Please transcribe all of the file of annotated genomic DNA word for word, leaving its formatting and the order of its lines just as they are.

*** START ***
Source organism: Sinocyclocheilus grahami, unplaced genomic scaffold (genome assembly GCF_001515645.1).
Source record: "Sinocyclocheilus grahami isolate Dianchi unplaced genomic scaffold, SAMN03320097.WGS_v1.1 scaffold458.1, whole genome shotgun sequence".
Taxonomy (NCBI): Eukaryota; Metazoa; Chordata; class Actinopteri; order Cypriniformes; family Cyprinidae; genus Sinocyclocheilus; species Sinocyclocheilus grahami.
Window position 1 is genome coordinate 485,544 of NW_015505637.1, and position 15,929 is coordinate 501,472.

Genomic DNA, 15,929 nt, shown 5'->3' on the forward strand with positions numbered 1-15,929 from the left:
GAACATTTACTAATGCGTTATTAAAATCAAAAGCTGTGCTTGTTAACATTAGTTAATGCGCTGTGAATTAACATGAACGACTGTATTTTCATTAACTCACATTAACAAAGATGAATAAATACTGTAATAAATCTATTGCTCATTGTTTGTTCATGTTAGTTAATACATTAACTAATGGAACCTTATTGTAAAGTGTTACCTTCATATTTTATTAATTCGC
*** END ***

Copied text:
Source organism: Sinocyclocheilus grahami, unplaced genomic scaffold (genome assembly GCF_001515645.1).
Source record: "Sinocyclocheilus grahami isolate Dianchi unplaced genomic scaffold, SAMN03320097.WGS_v1.1 scaffold458.1, whole genome shotgun sequence".
Taxonomy (NCBI): Eukaryota; Metazoa; Chordata; class Actinopteri; order Cypriniformes; family Cyprinidae; genus Sinocyclocheilus; species Sinocyclocheilus grahami.
Window position 1 is genome coordinate 485,544 of NW_015505637.1, and position 15,929 is coordinate 501,472.

Genomic DNA, 15,929 nt, shown 5'->3' on the forward strand with positions numbered 1-15,929 from the left:
GAACATTTACTAATGCGTTATTAAAATCAAAAGCTGTGCTTGTTAACATTAGTTAATGCGCTGTGAATTAACATGAACGACTGTATTTTCATTAACTCACATTAACAAAGATGAATAAATACTGTAATAAATCTATTGCTCATTGTTTGTTCATGTTAGTTAATACATTAACTAATGGAACCTTATTGTAAAGTGTTACCTTCATATTTTATTAATTCGC